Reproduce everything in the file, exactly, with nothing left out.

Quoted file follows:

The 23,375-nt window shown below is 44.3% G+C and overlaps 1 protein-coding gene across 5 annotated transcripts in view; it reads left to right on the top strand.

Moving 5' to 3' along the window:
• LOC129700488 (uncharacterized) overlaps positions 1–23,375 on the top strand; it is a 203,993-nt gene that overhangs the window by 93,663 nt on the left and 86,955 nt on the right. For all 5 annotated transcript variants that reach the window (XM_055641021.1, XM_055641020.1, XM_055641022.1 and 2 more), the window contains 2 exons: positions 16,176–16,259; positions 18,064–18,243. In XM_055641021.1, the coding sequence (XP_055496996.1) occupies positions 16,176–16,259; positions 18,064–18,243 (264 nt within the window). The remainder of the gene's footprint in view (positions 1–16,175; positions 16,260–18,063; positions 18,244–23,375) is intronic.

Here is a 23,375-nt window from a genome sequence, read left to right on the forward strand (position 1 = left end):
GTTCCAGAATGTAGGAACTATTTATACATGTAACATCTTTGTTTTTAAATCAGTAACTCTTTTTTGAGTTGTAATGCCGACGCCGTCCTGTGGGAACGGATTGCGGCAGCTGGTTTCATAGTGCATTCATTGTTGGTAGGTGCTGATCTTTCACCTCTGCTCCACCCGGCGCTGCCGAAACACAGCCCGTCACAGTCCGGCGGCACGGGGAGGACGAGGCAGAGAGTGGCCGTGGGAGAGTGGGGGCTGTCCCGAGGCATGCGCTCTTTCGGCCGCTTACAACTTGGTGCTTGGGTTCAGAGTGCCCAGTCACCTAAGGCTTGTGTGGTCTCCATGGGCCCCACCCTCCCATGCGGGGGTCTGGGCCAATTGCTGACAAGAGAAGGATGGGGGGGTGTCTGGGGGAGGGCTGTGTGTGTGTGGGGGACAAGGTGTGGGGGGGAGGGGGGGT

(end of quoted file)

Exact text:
The 23,375-nt window shown below is 44.3% G+C and overlaps 1 protein-coding gene across 5 annotated transcripts in view; it reads left to right on the top strand.

Moving 5' to 3' along the window:
• LOC129700488 (uncharacterized) overlaps positions 1–23,375 on the top strand; it is a 203,993-nt gene that overhangs the window by 93,663 nt on the left and 86,955 nt on the right. For all 5 annotated transcript variants that reach the window (XM_055641021.1, XM_055641020.1, XM_055641022.1 and 2 more), the window contains 2 exons: positions 16,176–16,259; positions 18,064–18,243. In XM_055641021.1, the coding sequence (XP_055496996.1) occupies positions 16,176–16,259; positions 18,064–18,243 (264 nt within the window). The remainder of the gene's footprint in view (positions 1–16,175; positions 16,260–18,063; positions 18,244–23,375) is intronic.

Here is a 23,375-nt window from a genome sequence, read left to right on the forward strand (position 1 = left end):
GTTCCAGAATGTAGGAACTATTTATACATGTAACATCTTTGTTTTTAAATCAGTAACTCTTTTTTGAGTTGTAATGCCGACGCCGTCCTGTGGGAACGGATTGCGGCAGCTGGTTTCATAGTGCATTCATTGTTGGTAGGTGCTGATCTTTCACCTCTGCTCCACCCGGCGCTGCCGAAACACAGCCCGTCACAGTCCGGCGGCACGGGGAGGACGAGGCAGAGAGTGGCCGTGGGAGAGTGGGGGCTGTCCCGAGGCATGCGCTCTTTCGGCCGCTTACAACTTGGTGCTTGGGTTCAGAGTGCCCAGTCACCTAAGGCTTGTGTGGTCTCCATGGGCCCCACCCTCCCATGCGGGGGTCTGGGCCAATTGCTGACAAGAGAAGGATGGGGGGGTGTCTGGGGGAGGGCTGTGTGTGTGTGGGGGACAAGGTGTGGGGGGGAGGGGGGGT